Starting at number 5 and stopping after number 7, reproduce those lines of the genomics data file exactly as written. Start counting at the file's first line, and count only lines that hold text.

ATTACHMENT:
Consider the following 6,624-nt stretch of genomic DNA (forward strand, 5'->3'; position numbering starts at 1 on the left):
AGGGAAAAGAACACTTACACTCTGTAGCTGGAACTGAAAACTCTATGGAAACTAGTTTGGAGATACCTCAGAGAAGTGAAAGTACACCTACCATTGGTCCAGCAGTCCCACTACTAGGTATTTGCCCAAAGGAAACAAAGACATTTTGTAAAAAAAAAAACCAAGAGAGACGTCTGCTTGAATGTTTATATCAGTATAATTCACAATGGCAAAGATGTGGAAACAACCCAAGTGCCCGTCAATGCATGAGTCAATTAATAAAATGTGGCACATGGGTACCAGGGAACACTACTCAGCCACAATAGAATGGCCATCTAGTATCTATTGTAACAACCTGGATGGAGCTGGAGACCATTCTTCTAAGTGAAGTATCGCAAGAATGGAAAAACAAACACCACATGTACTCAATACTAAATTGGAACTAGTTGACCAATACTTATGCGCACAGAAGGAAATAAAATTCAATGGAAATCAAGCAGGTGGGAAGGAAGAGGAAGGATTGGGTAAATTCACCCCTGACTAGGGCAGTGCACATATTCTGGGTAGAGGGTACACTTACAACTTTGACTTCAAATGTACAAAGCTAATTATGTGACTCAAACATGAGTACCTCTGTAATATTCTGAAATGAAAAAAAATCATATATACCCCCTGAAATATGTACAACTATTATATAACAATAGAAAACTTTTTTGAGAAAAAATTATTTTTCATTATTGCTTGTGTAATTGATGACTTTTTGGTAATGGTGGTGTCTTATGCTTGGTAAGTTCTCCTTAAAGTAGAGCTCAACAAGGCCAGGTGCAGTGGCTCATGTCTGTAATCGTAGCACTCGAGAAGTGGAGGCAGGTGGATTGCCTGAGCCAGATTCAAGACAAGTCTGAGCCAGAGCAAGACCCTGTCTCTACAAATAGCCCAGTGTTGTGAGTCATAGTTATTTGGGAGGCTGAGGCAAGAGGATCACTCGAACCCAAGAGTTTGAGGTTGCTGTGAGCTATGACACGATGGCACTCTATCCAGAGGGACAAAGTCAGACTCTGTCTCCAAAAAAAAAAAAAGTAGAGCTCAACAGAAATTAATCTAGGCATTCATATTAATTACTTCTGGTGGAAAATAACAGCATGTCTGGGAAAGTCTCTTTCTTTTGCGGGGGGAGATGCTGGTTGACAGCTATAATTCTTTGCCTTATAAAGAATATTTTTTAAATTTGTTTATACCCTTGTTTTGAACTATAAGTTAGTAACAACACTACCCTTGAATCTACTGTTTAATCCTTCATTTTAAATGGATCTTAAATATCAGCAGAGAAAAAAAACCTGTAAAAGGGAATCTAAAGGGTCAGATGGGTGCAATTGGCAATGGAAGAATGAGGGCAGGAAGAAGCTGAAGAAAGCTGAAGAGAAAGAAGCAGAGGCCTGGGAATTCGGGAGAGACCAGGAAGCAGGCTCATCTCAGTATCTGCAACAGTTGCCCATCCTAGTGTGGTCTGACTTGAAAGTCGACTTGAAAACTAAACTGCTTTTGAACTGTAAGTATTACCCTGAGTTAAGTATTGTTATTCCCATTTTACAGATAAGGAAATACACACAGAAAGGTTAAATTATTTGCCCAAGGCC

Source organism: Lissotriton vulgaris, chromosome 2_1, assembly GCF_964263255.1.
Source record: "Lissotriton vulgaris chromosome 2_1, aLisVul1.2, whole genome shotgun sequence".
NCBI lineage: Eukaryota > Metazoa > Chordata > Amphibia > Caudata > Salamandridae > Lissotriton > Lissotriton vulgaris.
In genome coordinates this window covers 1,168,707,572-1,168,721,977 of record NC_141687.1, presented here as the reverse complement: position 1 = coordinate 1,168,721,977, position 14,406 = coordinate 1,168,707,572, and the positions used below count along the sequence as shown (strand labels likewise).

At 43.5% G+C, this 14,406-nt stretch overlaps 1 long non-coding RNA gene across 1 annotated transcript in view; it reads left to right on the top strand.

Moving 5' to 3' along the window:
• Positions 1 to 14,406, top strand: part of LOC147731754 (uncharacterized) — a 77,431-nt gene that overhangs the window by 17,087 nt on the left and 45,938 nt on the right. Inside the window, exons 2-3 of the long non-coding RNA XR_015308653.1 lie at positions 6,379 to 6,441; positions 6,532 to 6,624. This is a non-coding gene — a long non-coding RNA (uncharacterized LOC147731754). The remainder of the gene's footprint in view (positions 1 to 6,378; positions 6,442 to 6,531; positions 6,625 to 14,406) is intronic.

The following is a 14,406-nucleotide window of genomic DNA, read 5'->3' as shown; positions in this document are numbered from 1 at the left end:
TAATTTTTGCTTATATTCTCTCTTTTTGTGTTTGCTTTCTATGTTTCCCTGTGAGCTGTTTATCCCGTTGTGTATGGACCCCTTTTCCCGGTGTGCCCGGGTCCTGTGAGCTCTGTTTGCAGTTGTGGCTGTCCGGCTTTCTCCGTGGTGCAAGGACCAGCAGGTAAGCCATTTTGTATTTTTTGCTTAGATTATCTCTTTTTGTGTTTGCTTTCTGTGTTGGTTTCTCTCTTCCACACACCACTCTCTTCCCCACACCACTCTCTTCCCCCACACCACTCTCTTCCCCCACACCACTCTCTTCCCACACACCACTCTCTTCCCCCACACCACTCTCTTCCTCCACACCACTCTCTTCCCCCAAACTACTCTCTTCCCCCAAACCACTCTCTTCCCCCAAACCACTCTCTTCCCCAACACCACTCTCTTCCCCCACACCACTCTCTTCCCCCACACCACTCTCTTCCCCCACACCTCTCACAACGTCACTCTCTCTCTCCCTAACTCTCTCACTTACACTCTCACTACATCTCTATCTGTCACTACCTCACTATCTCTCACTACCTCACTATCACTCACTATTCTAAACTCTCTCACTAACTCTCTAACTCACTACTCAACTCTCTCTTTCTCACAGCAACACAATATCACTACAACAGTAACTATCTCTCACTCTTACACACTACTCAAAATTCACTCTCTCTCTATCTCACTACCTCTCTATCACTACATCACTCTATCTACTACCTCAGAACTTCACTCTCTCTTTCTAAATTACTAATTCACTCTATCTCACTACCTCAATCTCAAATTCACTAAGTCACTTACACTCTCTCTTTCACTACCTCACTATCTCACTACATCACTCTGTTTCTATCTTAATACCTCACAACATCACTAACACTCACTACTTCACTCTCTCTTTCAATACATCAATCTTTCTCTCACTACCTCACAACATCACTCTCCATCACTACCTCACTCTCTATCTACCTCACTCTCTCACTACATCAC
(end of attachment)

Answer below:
NCBI lineage: Eukaryota > Metazoa > Chordata > Amphibia > Caudata > Salamandridae > Lissotriton > Lissotriton vulgaris.
In genome coordinates this window covers 1,168,707,572-1,168,721,977 of record NC_141687.1, presented here as the reverse complement: position 1 = coordinate 1,168,721,977, position 14,406 = coordinate 1,168,707,572, and the positions used below count along the sequence as shown (strand labels likewise).

At 43.5% G+C, this 14,406-nt stretch overlaps 1 long non-coding RNA gene across 1 annotated transcript in view; it reads left to right on the top strand.